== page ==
If you’re reading across several devices, your content gets synced almost immediately, including which page you stopped on. If you notice the sync hasn't happened, a quick refresh of the app will do the trick. We tested Readly in a desktop browser, an iPhone, an iPad and an Android tablet and every device synced smoothly.

Readly article view on mobile

The display options in Readly for mobile and tablet means you don't need to zoom and scroll around (Image credit: Readly)

Reading experience

  • Designed for handheld devices
  • Not perfect on desktop

Browsing and reading on Readly is fast and fluid: it's just like swooping around a photo library, and a thumbnail viewer with a scroll bar pops up for easy navigation. If your device is in portrait mode you'll see single pages full screen, and in landscape you're given the choice of single page view and double page view. On a browser, though, you only get the double-page view, with a single zoom option via double-clicking on a page.

Two-page views on any device have very small font sizes making them exceptionally difficult to read (practically illegible on a phone). We tried reading on both a 16-inch laptop as well as a 24-inch monitor and they both were hard to read. Zooming in isn’t a great experience on desktop either as that requires a lot of scrolling up and down, as well as left and right to get the full page experience.

One-page views on mobile and tablet, though, require no such zooming. You can pinch to zoom if you wish, but there is a yellow 'page' icon below each magazine page that opens up a full article in a single file. This removes some formatting aspects of the article (although images remain untouched), as well as any background colors, but it offers a smooth scrolling and reading experience for individual articles.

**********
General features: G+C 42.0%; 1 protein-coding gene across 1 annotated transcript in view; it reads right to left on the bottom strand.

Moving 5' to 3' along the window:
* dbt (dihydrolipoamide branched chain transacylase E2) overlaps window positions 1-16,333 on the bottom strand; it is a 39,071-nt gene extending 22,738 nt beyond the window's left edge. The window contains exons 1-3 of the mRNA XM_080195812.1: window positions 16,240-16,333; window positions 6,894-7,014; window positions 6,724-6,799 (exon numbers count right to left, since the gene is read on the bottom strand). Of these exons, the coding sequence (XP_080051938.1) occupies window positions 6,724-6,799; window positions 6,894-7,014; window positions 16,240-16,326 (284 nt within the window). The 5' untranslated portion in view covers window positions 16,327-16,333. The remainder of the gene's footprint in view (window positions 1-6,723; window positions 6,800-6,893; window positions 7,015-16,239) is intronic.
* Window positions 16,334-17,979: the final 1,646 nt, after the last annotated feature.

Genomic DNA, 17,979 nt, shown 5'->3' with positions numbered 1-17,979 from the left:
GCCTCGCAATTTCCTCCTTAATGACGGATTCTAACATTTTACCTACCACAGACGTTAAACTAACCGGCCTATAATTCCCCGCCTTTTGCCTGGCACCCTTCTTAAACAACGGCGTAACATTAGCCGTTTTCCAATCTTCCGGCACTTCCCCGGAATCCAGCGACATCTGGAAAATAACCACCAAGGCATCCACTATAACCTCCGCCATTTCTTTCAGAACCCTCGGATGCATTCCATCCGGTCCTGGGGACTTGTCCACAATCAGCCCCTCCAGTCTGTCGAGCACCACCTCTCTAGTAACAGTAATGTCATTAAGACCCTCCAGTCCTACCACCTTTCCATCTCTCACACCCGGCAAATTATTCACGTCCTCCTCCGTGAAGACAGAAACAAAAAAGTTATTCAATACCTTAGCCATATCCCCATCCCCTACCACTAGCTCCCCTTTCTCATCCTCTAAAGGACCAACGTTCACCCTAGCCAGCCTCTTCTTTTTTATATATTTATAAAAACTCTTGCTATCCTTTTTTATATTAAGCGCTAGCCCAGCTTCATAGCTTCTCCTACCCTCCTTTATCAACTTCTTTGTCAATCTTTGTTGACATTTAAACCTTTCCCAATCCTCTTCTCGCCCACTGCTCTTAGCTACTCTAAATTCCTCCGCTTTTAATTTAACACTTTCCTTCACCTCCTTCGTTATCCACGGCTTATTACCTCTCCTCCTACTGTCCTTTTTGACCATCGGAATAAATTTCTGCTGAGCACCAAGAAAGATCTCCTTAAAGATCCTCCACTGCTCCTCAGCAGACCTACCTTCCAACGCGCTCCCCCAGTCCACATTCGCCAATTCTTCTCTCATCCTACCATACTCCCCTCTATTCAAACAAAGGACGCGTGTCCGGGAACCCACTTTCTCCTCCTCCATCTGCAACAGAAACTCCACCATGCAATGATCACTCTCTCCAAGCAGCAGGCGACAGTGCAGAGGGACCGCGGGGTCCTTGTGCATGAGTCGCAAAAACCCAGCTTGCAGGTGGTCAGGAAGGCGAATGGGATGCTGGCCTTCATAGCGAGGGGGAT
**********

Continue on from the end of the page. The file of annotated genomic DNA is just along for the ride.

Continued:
Interestingly, the Readly app is intuitive enough to recognize an advertisement from the real articles, and the page icon disappears for ad placements and covers. This feature lets you read either on a white background or switch to dark mode for a black background and white text. If there are multiple articles on a single page, a pop-up is presented asking you which one you want to read. 

Unfortunately, this article view feature isn’t available when reading on a browser and is our only complaint about the Readly experience.

Readly interface on browser

Readly on a desktop browser (Image credit: Readly)

Verdict

If you love your magazines, we can’t recommend Readly highly enough, particularly since it offers such great value. Not only are you getting access to thousands of magazines you likely wouldn’t be able to get in your country, it also doesn’t cost much at all. You only need a couple of magazines to justify the monthly Readly subscription.

A simplified user experience, the ability to read offline and switch across different devices without losing your spot makes Readly a great experience… as long as you steer clear of the platform’s browser interface, which is missing some of the mobile and tablet app features.

[First reviewed 2014; updated July 2021]

Sharmishta Sarkar

Sharmishta is the Managing Editor (APAC) for TechRadar and is passionate about photography. While she's happiest with a camera in her hand, she's also addicted to word games, is obsessed with Calvin and Hobbes and is a tad crazy about wildlife. When she's not testing cameras and lenses, she's usually discovering the joys and foibles of smart home gizmos and enjoying a good read on her e-reader.